Otterbourne, Winchester UK: 1889-1900. Collection of manuscript material from the female British novelist Charlotte Yonge, comprised of: 2 page Autograph Letter Signed and dated April 16th 1889, 4 page Autograph Letter Signed and dated Oct. 4th 1899 with transmittal envelope, 2 page Autograph Letter Signed dated Jan. 26th, 1900 with transmittal envelope, 1 page Autograph Letter Signed undated, two fragments of Autograph Letters (including her signature), and 6 clipped signatures. Most famed for her novel The Heir of Redclyffe (1853), which was admired, referenced, and satirized in her own time, Yonge was also a promoter of women's literary work (as in the case of What Books to Lend and What to Give (1887). The present collection is a fine example of Yonge's engagement with women and men in her intellectual community near the end of her life.
In her own time, Yonge was noted as a writer who spoke "chiefly to young people, especially young girls, and her books are the result of a strong ethical purpose" (The Times, 1901). Admired among Pre-Raphaelites including Morris and Burne-Jones, referenced by Alcott, and an inspiration to Tolstoy, Yonge used her platform to promote the work of other women as well. Her late-career bibliography What Books to Lend and What to Give helped young readers of all sexes find books of interest -- and particularly books by women authors (including her own), which were heavily featured in the 955 book list. The letters in this collection reveal the personal side of Yonge's endeavors. In the earliest letter dated 1889, she writes "Dear Madam, I enclose a copy of the poem. It was written out by a young girl at school (a young lady) who would be much pleased with any addition to her pocket money that you may be kind enough to send her." It is an important and complex move, performed concisely. For here Yonge shares a young woman's literary product with another woman, forming a connection and expanding the girl's network. She also encourages both the recipient and the girl writer to see her writing as both creative and professional -- it is a labor and a product deserving of financial payment, it is a possible career path.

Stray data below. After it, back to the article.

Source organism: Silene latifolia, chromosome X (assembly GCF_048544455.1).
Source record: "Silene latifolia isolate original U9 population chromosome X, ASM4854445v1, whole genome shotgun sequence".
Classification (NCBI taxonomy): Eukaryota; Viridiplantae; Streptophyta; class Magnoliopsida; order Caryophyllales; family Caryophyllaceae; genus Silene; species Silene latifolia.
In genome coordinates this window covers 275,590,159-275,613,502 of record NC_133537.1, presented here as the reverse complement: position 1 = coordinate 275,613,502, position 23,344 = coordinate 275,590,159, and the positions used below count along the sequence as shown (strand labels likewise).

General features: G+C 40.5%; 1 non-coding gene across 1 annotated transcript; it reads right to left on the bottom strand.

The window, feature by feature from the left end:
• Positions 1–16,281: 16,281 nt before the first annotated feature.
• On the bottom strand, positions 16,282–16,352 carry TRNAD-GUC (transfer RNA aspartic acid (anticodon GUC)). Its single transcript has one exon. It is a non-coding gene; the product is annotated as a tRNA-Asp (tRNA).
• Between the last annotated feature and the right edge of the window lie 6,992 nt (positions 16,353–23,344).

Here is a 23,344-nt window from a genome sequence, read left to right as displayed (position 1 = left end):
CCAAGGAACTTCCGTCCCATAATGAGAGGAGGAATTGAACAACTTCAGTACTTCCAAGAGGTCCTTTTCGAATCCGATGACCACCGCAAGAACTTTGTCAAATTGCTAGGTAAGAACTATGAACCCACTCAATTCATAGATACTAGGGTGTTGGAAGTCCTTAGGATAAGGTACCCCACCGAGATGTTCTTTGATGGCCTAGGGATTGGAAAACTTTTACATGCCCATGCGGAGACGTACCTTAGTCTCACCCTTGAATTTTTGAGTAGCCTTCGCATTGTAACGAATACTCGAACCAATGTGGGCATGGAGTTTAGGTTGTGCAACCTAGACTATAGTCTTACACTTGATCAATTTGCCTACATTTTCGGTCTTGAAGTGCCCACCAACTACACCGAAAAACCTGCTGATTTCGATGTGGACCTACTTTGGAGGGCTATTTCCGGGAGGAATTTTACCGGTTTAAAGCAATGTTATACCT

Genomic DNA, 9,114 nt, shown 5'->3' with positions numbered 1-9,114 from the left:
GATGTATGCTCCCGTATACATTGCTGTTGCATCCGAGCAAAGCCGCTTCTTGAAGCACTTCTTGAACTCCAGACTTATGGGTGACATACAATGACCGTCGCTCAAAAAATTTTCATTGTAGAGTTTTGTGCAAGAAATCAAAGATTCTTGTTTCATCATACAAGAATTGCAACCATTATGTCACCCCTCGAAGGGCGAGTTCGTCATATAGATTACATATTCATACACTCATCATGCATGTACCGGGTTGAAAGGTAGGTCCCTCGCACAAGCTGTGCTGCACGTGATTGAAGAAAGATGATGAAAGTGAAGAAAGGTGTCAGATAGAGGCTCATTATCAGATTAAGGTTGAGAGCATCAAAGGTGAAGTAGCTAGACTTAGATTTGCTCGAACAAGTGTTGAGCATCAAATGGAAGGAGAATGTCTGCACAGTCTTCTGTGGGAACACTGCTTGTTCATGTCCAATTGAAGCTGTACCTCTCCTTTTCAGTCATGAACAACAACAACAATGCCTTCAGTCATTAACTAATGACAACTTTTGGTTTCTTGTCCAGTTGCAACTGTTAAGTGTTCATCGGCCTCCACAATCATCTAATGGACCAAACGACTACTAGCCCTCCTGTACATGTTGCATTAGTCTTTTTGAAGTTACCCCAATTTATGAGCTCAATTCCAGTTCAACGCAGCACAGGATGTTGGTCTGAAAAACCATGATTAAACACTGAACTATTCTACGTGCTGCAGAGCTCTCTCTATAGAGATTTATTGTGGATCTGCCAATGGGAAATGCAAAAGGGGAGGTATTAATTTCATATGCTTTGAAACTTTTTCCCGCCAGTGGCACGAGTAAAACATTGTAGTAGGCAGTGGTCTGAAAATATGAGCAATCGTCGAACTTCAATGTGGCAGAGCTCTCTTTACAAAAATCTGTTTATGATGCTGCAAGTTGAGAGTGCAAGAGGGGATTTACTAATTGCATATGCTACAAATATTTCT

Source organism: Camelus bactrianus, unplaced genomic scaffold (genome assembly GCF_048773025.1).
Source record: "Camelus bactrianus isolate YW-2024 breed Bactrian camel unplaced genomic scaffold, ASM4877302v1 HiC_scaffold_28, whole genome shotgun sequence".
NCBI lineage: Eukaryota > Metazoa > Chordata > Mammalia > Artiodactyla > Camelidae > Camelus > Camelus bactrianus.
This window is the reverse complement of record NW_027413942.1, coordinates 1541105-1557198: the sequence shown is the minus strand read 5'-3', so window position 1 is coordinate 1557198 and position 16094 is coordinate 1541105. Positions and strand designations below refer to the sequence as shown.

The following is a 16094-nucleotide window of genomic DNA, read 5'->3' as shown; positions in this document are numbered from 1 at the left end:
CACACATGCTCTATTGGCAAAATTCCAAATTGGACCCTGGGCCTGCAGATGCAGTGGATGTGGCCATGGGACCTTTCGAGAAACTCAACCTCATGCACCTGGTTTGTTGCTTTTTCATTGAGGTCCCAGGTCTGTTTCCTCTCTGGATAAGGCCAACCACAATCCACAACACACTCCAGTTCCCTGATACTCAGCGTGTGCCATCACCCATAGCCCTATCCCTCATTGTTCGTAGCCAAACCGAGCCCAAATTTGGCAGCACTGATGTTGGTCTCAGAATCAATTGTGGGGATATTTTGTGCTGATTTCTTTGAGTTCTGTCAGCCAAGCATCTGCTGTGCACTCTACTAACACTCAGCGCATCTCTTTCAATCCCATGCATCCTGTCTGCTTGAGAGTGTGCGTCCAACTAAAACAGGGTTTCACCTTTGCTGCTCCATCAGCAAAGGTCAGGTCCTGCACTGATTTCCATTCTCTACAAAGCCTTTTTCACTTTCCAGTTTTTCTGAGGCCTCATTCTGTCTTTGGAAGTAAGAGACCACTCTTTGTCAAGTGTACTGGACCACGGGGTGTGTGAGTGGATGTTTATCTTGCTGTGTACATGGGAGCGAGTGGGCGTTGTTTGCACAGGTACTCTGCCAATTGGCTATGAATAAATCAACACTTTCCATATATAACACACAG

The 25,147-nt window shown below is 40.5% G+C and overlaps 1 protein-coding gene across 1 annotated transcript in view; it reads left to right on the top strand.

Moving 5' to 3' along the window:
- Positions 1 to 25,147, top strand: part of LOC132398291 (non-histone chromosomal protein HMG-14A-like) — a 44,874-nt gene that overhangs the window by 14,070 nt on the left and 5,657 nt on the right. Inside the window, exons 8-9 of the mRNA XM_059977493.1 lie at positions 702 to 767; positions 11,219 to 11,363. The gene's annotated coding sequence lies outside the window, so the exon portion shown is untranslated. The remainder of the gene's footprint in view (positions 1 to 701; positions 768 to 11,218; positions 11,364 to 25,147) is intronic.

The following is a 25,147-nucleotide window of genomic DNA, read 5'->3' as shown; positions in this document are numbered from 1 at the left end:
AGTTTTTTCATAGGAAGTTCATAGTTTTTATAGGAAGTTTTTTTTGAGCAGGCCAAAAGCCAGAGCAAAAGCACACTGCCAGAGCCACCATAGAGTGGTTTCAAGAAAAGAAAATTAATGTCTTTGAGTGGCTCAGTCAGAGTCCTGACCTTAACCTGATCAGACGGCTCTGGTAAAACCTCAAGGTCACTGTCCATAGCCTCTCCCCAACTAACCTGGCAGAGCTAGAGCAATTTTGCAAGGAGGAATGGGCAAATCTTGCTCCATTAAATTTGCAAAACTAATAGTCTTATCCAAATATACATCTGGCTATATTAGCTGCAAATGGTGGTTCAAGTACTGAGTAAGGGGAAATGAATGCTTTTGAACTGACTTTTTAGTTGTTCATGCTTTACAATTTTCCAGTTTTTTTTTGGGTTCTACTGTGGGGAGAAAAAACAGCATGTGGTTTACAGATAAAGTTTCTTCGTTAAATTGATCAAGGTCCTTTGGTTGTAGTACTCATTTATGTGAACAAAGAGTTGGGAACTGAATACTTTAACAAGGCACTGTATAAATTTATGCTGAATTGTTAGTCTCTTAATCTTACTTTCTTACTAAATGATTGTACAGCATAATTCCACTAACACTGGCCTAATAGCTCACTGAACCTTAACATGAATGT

The second and third letters, written three months apart to a mother and son, also support women's work in the literary economy, though in a different way.* In the first, she praises The Autobiography of Mrs. Gilbert as "a delightful book, and if you cannot easily procure it, I shall be happy to lend it to you...what wonderfully able people she and her sister Jane were...I had their nursery rhymes when a child but I am afraid they have not been republished...Thank you much for this book of verses." Clearly, the two women are engaged in an exchange of books -- published volumes as well as the ideas they inspire. For Yonge, the work of two women now out of print remains important to remember and to spread. And we learn further that the verses Mrs. Leathes shared were her own. To the lady's son, Yonge says "The books safely arrived yesterday...Your mother's letter interested me much. She was so kind as to send me her verses. I hope Mrs. Gilbert's memoir arrived in time to give her pleasure." Thus, their correspondence was a continual one, with books by women a central component.
The remaining material, though brief, provides supplementary examples of Yonge's engagement with women. Courteously accepting the invitation of a Mrs. Shipley in 1900, Yonge remains social in the final year of her life. And in the enclosed fragments, she discusses procuring books for her Library, and recommending exhibits at the British Museum.
*Yonge does, however, create a discrepancy in the names, as she addresses one Mrs. Leathely and the other Mr. Leathes. The former surname does not appear in census records for the period. It seems likely both mother and son are members of the intellectual Leathes family, which included novelists Matilda Leathes and Mary Sherwood. (Item #4059)